WD - Chef in tears at ketchup use by customer

Sometimes, the chef comes out of his kitchen, generally when last orders for main courses have been completed, to say “Hello” to his customers. A custom I like, because it bespeaks confidence on his part. Sometimes his tour of the restaurant is cursory, his simple comment being “Everything alright?” “Yes”, we generally say, “Wonderful”. On other occasions he stops with ‘regulars’ who tell him what a good fellow he is. The best chefs talk to ALL the customers, and listen to any comments including bullshit (or genuine) praise, and criticisms.

All too often customers are so besotted at the mere fact that the man who has cooked the meal for which they are paying fifty Pounds a head has deigned to come out of his den to hold court with them, so all they can mutter is how great it was. When they get home, of course, the wife says: “HUH! And you said how tough the steak was and what crap the sauce was!”

Mind you, there’s one restaurant not far from where I’m writing this where, IF the chef stops by your table he’ll chin-wag for ages – a case of where he talks as well as he cooks.

A few weeks ago, staying at a 3-star tourist hotel in Scotland, we enjoyed our dinner main course of Braised Beef in Red Wine and when the chef did his rounds we told him so. He then described the six hours it had taken from trimming and cutting the meat to bringing it slow-cooked out of the oven. The next morning, outside the hotel I encountered a large van with a famous catering firm’s name on the side. The delivery man told me his firm provided ALL the food served in the hotel, including the braised steak.

I don’t mind ready-cooked meals. And you find them all over the place, especially when travelling. I remember one day when I looked at the dish before me. It was baked macaroni, known to Greeks and Cypriots as Macaronia Pasticcio. The sauce was fluffy, the pasta properly cooked and the minced meat very tasty. Now this is a dish I often avoid. At its best it’s wonderful. But in the hands of fifty per cent of the taverna cooks it’s a heavy, dry, indigestion-creating disaster.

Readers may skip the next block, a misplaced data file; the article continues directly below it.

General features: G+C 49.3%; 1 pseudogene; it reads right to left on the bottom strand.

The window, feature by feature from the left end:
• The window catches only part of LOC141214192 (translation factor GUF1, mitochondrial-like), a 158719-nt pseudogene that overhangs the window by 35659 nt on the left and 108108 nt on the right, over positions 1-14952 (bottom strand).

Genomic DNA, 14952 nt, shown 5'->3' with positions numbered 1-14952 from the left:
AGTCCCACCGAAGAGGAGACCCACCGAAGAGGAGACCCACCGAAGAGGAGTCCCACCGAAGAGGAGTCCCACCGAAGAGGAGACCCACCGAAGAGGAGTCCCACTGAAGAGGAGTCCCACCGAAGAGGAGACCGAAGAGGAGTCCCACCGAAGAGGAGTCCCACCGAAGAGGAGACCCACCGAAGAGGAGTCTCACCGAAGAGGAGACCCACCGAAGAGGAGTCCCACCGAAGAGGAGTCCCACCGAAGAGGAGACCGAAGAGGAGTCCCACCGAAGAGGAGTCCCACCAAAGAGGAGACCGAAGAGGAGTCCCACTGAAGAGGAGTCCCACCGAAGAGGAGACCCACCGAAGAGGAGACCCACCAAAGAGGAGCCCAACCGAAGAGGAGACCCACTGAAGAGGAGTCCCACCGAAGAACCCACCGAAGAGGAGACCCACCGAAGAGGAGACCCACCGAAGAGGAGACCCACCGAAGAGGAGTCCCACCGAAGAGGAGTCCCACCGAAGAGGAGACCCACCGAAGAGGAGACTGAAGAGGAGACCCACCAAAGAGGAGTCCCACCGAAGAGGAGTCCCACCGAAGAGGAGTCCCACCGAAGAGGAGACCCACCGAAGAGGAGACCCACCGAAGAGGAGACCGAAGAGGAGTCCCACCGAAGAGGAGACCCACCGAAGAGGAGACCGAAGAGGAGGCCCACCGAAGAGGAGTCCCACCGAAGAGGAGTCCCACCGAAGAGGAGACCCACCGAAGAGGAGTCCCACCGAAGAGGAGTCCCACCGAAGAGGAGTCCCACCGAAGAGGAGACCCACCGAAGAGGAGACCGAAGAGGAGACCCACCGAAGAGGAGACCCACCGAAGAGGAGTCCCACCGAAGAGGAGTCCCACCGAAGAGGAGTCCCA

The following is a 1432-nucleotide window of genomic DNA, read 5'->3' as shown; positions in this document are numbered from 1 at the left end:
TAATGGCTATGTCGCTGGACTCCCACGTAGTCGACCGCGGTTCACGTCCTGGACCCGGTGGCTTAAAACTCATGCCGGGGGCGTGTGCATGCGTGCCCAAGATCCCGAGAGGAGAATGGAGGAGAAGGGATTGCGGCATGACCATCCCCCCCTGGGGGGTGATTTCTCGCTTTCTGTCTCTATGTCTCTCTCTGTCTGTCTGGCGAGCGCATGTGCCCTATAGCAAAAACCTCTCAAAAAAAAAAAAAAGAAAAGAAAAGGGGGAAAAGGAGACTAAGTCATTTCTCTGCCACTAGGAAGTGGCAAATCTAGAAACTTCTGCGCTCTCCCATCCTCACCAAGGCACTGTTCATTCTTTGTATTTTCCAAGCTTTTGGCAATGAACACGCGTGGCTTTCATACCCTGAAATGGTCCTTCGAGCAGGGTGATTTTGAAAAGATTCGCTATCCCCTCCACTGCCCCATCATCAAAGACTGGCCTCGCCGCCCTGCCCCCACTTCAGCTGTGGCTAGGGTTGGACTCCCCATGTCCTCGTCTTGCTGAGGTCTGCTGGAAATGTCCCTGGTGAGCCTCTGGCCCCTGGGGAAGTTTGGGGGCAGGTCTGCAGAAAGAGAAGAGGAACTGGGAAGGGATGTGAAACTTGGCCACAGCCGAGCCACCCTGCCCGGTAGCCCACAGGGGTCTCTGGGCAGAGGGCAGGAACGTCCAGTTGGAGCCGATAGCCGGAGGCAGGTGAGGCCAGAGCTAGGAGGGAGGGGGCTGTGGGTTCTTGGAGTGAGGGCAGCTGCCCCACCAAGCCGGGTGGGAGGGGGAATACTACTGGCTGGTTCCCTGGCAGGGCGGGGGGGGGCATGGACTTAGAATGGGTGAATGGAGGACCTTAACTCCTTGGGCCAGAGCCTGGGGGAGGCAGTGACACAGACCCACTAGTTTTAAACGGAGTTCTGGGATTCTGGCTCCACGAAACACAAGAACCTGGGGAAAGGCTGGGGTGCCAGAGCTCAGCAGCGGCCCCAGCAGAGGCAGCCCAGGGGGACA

Where was I? I was 10,000 metres in the air, sky or whatever. Up there, on a Cyprus Airways Airbus 320 bound for Stansted. By the side of my tray was a little bottle of Island Vines red (I had at least two) I was content.

I am not a snob about flying or eating airlines’ food. 95% of my air journeys have been in economy class (I figure the back of the aeroplane with the peasant like me in it, with luck, lands at the same time as the front), and of the other times, up-front with the alcoholics, eating roast New Zealand lamb washed down by Chateau Margaux at midnight wasn’t worth paying six times the economy class fare.

I have maybe pushed a tray away untouched three times in several thousand flights (Sudan Airways springs to mind), and the grub at the back has nearly always been OK. I once flew to Stockholm from London in the front row of Economy. I got a cold lunch. The chap in front, back row of Business Class, got a hot meal. “My word”, I said to Mary, “that smells good”. “Yes”, came a voice from the seat in front, “But it’s not worth a hundred and fifty Pounds”.

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